If there is one minor gripe however is that the main character does tend to repeat herself and her thoughts throughout the book without really adding to the story.
Overall though TWIC10 is a solid follow up novel which shows that Ruth Ware is a talented story teller and I’m looking forward to reading more of her books.
With the feel of an Agatha Christie murder mystery with the essence of a Hitchcock thriller TWIC10 gets 3.5 mysterious murder victims out of 5.
Ensconced in the tight (but relatively safe) confines of my car, I could picture Lo’s growing panic trapped aboard the boat with a killer only too well – and nobody willing to believe her story. Ironically, at the same time, I was yearning for just such a luxury trip, and bemoaning Lo’s persistence to pursue the story. Chill, Lo, just sit in the hot-tub and sip champagne! With Lo being slightly on the neurotic side (an understatement) and not disinclined to imbibe in alcohol to self-medicate her PTSD, there is of course always that niggling doubt as to how reliable her reality really is. Is Lo going crazy? Is her paranoia not stepping slightly over the conspiracy-theory line? Was there ever even a girl in Cabin 10? But every time I thought I had worked it all out, Ware managed to toss another curveball, throw a bit of tense action into the mix. I especially loved the inclusion of the “now” elements into the story, the emails and blog posts concerning Lo’s disappearance. So very well done!
This was an extremely tense, claustrophobic and nail-bitingly intense read that kept me guessing throughout, and had me sitting quietly in my carport late at night still listening to “just a few more minutes” because I absolutely had to find out what happens next. Praise also goes to Imogen Church, whose voice was perfect for Lo’s character and made listening all the more compelling and enjoyable!
Top reviews from other countries
claustrophobia and lack of medication then suddenly she is running away across the countryside of northern Norway without clothes, shoes and with a badly sprained ankle!The plot was disjointed and the characters were cardboard but the author annoyed me more. If you want your luxury yacht to sail from Hull at least check a map and find out where Hull is! No way does anyone leave "Hull harbour" and set off across the North Sea - Hull is not a sea port, it's a river port.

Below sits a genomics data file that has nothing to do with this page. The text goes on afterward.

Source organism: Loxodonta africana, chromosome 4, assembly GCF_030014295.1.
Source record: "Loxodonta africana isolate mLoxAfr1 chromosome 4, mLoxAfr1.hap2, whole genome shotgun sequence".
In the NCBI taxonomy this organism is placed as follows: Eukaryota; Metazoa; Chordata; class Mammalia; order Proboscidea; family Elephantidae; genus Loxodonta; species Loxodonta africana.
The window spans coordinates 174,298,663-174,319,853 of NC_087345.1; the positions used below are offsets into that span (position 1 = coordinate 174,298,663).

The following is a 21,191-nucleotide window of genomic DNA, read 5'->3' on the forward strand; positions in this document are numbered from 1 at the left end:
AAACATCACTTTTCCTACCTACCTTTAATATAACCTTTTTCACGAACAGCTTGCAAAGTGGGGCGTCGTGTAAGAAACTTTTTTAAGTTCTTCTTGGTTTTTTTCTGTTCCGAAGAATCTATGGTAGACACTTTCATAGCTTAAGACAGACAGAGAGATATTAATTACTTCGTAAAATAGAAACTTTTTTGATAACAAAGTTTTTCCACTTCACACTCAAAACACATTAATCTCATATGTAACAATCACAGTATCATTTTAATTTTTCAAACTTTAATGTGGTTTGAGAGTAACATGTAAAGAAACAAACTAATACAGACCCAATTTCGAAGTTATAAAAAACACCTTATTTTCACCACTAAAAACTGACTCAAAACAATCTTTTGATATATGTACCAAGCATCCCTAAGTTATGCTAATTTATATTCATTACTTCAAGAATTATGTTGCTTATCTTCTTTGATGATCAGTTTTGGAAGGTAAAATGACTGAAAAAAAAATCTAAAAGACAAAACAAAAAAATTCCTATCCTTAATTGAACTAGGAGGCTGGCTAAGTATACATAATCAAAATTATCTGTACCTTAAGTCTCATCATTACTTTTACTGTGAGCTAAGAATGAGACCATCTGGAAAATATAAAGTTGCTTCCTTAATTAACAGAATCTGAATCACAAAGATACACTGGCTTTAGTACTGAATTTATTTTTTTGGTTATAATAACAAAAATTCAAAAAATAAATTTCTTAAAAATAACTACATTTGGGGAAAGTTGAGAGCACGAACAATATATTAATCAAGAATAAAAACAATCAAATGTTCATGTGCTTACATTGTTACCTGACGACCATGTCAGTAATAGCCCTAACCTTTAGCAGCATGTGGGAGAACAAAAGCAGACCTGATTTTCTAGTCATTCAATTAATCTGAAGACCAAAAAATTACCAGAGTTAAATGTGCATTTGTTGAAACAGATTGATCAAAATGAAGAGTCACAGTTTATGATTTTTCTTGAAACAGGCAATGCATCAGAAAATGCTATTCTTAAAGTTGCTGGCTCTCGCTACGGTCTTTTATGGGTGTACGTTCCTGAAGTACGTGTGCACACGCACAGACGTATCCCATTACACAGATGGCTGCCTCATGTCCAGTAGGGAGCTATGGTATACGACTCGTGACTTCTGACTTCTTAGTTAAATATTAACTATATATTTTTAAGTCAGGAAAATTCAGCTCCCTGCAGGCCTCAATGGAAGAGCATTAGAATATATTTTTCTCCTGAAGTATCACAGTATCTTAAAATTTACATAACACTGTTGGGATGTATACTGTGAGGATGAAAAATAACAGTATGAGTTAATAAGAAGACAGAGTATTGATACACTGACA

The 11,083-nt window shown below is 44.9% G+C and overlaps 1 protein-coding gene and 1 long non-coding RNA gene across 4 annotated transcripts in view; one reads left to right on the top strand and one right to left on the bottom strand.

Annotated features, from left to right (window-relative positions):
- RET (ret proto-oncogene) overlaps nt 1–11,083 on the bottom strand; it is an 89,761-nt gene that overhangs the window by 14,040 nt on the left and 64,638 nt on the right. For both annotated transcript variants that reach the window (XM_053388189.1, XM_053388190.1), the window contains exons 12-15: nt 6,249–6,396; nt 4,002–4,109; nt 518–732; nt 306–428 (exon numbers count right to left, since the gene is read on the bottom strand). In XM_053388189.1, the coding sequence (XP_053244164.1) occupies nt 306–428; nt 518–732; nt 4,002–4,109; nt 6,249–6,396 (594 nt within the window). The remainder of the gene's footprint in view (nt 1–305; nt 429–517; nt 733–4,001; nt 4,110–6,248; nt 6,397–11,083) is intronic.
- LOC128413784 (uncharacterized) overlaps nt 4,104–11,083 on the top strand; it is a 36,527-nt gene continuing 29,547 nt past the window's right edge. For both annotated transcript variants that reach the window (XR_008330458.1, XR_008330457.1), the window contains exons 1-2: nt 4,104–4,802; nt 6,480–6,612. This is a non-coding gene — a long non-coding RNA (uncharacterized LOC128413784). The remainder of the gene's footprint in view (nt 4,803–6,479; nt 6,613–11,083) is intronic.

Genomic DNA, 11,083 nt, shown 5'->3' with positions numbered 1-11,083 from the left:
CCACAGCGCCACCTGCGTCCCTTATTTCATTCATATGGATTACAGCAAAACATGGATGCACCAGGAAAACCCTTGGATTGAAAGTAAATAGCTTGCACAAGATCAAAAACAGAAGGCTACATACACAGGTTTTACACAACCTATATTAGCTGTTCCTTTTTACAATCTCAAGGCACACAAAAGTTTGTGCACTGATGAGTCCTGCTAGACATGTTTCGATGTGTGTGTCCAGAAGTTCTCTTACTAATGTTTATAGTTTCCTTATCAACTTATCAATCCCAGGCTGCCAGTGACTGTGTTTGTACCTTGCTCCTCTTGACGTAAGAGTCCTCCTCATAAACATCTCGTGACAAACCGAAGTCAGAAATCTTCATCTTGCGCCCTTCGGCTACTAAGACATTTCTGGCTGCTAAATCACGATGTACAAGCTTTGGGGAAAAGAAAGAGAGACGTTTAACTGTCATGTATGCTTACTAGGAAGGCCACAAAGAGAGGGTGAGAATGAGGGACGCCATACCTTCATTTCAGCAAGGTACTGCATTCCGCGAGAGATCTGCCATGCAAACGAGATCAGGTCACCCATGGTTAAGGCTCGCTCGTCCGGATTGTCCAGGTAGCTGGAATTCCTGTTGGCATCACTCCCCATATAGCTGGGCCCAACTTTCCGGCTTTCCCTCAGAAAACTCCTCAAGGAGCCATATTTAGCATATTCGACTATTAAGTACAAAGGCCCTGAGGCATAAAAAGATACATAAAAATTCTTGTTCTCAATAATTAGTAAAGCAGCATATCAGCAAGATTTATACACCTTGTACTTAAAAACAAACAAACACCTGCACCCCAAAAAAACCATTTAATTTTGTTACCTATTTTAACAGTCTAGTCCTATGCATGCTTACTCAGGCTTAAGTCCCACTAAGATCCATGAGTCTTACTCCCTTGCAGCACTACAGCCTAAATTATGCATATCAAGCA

This is trash. Light, easy to read, page-turning trash that you machine through. While I enjoyed it I guessed the plot about 100 pages in - hardly the most sophisticated or ingenious of twists. Also the main female protagonist was a terrible bitch. Whiney, unreasonable and highly irritating. AND the majority of the characters were two-dimensional, cliched card-board cut outs, with not a hint of irony.
I kept reading because I enjoyed the pace, love crime (even crap crime) and genuinely was interested in how it was going to play out, though I was inevitably left a little disappointed.
The Woman in Cabin 10 is about a young woman named Lo Blacklock, who is a travel journalist. She accepts an assignment on the maiden voyage of a small cruise ship, which she believes will help her open doors and possibly get her promoted. All starts of well onboard, with just a handful of luxury cabins, but when Lo think she witnesses a woman being thrown overboard, the cruise takes a downward turn. With all the passengers on the ship accounted for, who was the woman in cabin 10?